It's A 'Happy Day' for Iowa Football
Dec. 8, 2013
IOWA CITY, Iowa -- Christmas 2012 was a pleasant holiday season for University of Iowa head football coach Kirk Ferentz, but in his chosen profession, it wasn't where he wanted to be.
"It was nice sitting at home for a while and being with my family, and I love them dearly, but after a while, if you're a football coach, it's not good to sit at home at Christmas," Ferentz said during a Sunday news conference inside the Hayden Fry Football Complex. "As much as I love the holidays, I want to be working. Our time for rest is in January."
After winning eight games, including five Big Ten Conference contests, Ferentz and the Hawkeyes will be spending the 2013 holiday season in sunny Florida. Iowa accepted an invitation Sunday to play in the 2014 Outback Bowl against 14th-ranked LSU.
"This is a happy day for our football team," said Ferentz. "We're thrilled to be going back to Tampa Bay and to be in the Outback Bowl. They do an outstanding job of not only hosting the teams, but matching us with a marquee opponent, and playing LSU is going to be a great challenge for us."
The Tigers finished the regular season with a 9-3 record with three victories over ranked foes (No. 20 TCU, No. 17 Florida, No. 9 Texas A&M). LSU was the only team to defeat Auburn, a team that will be playing in the 2014 BCS National Championship game against Florida State.
"Their losses came to quality opponents like ours," said Ferentz. "The most telling thing is they're the only team to beat Auburn this year, and Auburn is an outstanding football team. The last time we played them; they had great personnel, talent, and were well-coached.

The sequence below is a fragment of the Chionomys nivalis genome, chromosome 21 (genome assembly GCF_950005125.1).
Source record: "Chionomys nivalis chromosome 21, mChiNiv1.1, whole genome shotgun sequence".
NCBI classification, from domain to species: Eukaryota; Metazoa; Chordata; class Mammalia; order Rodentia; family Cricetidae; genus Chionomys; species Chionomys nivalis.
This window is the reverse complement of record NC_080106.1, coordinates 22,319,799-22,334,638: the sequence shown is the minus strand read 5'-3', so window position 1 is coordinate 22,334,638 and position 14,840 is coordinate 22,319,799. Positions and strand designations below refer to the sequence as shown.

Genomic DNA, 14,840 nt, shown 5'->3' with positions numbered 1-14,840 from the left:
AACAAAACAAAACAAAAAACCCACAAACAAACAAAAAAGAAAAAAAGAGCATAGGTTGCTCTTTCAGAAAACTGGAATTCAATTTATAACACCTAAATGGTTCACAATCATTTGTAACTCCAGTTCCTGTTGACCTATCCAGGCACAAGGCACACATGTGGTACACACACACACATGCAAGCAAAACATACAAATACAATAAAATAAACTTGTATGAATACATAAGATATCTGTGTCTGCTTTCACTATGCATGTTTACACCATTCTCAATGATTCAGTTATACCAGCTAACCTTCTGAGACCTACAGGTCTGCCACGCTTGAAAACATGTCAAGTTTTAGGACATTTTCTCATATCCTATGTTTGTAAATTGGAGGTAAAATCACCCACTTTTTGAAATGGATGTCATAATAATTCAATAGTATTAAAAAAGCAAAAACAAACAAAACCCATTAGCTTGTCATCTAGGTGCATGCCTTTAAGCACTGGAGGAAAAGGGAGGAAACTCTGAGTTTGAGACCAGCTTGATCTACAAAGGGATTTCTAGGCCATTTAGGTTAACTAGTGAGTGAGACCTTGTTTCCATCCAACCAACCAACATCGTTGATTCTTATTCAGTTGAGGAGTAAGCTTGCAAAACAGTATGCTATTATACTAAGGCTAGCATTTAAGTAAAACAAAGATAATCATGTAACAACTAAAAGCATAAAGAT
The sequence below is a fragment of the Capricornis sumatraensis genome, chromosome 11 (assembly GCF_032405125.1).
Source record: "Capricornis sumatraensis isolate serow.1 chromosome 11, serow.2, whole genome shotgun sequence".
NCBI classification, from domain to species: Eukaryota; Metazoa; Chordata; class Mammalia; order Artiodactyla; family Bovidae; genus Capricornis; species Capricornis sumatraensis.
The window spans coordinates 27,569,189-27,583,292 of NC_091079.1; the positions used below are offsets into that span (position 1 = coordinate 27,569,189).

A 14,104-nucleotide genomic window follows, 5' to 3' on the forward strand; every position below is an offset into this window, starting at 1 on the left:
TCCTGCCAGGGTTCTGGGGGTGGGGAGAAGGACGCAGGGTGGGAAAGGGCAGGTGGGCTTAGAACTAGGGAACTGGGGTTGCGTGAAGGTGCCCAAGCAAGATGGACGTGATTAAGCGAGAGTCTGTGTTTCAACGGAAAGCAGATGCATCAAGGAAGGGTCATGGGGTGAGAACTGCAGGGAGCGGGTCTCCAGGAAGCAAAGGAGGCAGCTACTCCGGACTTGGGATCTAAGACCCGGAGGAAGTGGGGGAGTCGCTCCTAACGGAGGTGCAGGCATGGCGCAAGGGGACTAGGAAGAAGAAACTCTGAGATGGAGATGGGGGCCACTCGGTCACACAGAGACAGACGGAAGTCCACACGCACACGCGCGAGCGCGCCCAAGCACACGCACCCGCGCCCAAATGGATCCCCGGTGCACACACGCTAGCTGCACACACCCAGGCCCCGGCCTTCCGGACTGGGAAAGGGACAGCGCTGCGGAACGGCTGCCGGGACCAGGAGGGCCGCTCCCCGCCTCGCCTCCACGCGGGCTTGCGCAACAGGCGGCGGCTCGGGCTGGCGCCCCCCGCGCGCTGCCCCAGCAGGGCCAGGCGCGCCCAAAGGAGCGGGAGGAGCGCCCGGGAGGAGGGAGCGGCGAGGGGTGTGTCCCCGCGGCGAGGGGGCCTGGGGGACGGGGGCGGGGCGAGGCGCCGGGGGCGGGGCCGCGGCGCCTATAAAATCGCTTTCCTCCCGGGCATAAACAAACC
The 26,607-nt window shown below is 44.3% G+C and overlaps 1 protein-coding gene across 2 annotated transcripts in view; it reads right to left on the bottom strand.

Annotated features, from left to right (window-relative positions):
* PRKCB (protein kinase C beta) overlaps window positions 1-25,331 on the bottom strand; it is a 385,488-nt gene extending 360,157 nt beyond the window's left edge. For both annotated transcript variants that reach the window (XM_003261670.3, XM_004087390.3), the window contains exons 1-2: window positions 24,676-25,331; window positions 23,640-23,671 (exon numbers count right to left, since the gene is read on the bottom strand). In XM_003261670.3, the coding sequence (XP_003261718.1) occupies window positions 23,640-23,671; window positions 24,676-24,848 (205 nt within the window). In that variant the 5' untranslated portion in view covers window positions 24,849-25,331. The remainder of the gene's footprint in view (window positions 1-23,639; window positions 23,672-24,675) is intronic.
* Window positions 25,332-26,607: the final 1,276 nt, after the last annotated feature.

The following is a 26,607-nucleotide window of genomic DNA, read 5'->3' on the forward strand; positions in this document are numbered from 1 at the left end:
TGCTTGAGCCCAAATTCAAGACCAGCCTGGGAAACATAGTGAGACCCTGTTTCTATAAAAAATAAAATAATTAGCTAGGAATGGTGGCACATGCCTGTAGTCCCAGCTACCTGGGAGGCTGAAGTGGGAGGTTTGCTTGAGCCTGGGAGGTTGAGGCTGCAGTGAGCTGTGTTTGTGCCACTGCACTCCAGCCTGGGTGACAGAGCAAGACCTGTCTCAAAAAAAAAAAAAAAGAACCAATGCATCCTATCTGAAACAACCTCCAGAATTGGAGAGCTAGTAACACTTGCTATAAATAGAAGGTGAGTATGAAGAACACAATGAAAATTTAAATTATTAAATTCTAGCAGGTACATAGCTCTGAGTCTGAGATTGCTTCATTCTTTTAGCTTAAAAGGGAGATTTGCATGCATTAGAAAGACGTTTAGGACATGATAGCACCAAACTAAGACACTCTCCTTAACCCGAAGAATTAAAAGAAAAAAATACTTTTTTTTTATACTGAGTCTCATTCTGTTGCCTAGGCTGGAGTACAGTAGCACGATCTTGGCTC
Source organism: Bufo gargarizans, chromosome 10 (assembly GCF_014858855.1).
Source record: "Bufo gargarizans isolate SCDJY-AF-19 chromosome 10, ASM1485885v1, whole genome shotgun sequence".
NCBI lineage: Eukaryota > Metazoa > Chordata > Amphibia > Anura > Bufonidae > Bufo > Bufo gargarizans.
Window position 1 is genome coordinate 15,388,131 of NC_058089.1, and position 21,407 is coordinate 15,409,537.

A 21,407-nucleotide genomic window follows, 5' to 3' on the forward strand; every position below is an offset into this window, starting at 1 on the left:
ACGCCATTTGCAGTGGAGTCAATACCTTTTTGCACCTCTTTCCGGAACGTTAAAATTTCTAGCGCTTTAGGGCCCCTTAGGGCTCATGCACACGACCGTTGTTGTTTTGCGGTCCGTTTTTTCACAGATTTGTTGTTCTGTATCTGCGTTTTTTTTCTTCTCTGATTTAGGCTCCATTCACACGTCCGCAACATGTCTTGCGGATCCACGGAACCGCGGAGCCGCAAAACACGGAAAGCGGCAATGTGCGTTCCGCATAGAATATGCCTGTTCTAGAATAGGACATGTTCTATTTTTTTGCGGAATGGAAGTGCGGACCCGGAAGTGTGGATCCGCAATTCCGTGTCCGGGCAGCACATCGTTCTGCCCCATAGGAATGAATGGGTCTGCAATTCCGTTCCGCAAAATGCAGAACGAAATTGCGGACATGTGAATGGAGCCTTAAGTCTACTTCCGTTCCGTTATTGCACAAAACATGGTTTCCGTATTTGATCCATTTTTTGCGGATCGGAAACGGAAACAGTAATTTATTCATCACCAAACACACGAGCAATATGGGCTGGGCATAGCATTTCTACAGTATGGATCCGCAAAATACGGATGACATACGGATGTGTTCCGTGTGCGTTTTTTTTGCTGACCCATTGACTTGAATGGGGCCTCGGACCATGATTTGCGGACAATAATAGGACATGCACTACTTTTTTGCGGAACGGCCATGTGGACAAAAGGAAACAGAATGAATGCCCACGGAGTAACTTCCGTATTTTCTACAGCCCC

"It will be a great challenge, but it will be something for our football team to latch on to."
Ferentz hasn't studied any film on LSU, but knows the Tigers will be without the services of starting quarterback Zach Mettenberger, who suffered a knee injury in LSU's 31-27 victory over Arkansas on Nov. 29. With LSU's reputation, Ferentz says Iowa must be prepared with back-up Anthony Jennings running the show.
"They're No. 2 doesn't look like the No. 2 (we had) at Maine, and I was there for three years," joked Ferentz. "I am guessing he was highly-recruited and is very talented. I know nothing about him, but my guess is he's a good football player, and they have a month to get ready, too."
Ferentz lauded the effort of the senior class in helping the Hawkeyes flip the script following last season's 4-8 finish.
"The ownership these guys accepted, the senior class in particular, and the underclassmen too like (Brandon) Scherff, Kevonte (Martin-Manley)... those guys did a good job," he said. "They all accepted the fact that we wanted to change things in a positive way, and they were committed to doing the work involved."
UI director of athletics Gary Barta says first-and-foremost, the team's play on the field made Iowa an appealing pick for the Outback Bowl over the likes of college football "blue-bloods" Michigan and Nebraska, but the program's brand, history, and fans were also factors.
"I'll stand pretty tall on the brand of Iowa," said Barta. "We're not as large in terms of size and population, but at the end of the day, when we got to the resume table, we were able to say we beat Michigan and Nebraska. They both have storied histories, but in 2013, the University of Iowa stood taller.
"We have some of the best fans in the country and the bowls know that. (Being invited to the Outback Bowl) is a credit to Kirk, Hayden (Fry), the fans, our history, but most importantly to the guys that won on the field this year."
Outback Bowl ticket information is available at hawkeyesports.com, or by contacting the UI Athletics Ticket Office at 1-800-IA-HAWKS. Most tickets are $80, although a few club seats are available on a limited basis at $170. Kinnick Society and Champion Club members have the first opportunity at purchasing club tickets, while others have an opportunity to request a ticket upgrade when placing their order.